For instance, rejection from a journal for legitimate reasons, such as poor scientific quality, is not censorship—although there could be censorship at play if the standards reviewers and editors hold papers to varies systematically depending on what authors find and which narratives the paper helps advance.
Likewise, it’s not censorship if your work, upon publication, is widely trashed or ignored. No one is entitled to a positive reception.
Granted, peer responses to a paper may be unfair or a product of unfortunate biases. A hostile response to particular findings may dissuade other scholars from publishing similar results. And the reception of published work can have career implications for scholars: well-received works can be career enhancing, while poorly received works have the opposite effect. Nonetheless, there is no censorship at play unless one’s scholarship is prevented from publication, or there are campaigns postpublication to punish the author for their study (through formal or informal channels) or have the work retracted or suppressed.
Work ignored upon publication has not been censored, either. The overwhelming majority of published research receives few reads, even fewer citations (especially if we exclude self-citations) and makes no meaningful impact on the world. This is the outcome people should generally expect for their scholarship, for better or for worse. If someone experiences the modal result for their published work (it gets ignored), this should not be assumed to be a product of unjust bias. And even where there is dissemination bias at play (systematic variance in whether papers are read, shared, cited or receive media coverage based on whether they advance or undermine a particular narrative), this is an importantly different problem from censorship.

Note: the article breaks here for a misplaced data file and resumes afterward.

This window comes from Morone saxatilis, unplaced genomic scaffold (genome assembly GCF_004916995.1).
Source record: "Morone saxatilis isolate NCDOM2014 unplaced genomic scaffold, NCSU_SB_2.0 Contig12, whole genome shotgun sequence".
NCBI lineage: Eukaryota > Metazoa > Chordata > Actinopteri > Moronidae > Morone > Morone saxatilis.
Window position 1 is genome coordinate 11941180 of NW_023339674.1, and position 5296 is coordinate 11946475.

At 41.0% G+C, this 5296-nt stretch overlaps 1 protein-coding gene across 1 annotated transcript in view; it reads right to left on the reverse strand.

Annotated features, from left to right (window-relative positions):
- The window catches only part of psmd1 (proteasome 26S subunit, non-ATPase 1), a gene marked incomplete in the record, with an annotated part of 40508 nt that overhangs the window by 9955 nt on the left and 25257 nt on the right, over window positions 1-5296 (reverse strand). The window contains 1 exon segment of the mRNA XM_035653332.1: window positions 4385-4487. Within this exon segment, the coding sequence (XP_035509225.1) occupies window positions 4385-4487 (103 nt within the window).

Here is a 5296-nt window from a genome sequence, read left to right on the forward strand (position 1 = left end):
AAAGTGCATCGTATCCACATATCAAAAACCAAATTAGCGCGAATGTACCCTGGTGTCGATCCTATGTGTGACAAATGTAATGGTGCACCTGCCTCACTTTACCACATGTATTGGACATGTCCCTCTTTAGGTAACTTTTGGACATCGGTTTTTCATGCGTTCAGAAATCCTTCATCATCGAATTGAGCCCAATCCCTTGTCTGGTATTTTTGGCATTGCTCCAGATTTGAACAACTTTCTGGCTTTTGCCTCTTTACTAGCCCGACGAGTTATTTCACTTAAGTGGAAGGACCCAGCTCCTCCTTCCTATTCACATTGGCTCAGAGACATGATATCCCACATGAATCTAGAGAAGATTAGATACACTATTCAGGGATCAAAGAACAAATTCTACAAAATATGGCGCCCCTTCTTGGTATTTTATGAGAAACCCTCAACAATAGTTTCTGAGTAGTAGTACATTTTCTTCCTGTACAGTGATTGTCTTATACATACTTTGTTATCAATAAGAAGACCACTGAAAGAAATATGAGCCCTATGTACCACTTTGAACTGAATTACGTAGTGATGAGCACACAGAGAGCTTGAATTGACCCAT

Likewise, it's not censorship if scholars engage others in mocking, disrespectful or uncharitable ways and are generally greeted with hostility in turn. There are many “crybullies” in the culture war space who characterize reasonable pushback to their own aggressive behaviors as political persecution.
Nor is it censorship if scholars advocate for a particular position while violating academic rules and norms and these violations result in censure. Such punishments could approach censorship if standards are enforced inconsistently. It would likewise be censorious for people to try to dig up dirt on the author of a publication they disliked to have them punished for ostensibly unrelated offenses, or to have spurious investigations launched to make their lives miserable.
It is also necessary to distinguish between self-censorship that arises from real and highly costly threats versus self-censorship driven by cowardice or inaccurate information. Often there is plenty of room for people to dissent from prevailing views without significant adverse consequences, but scholars refuse to speak out regardless because they because they misperceive the magnitude or likelihood of sanction, or because they are unwilling to incur even mild risks to speak their minds (although we often compare ourselves to the likes of Galileo, in fact, higher ed may have unusually high concentrations of cowards, conformists and careerists). These aren’t instances of censorship where other people are the problem. The problem in these cases is largely in the mind of the self-censor.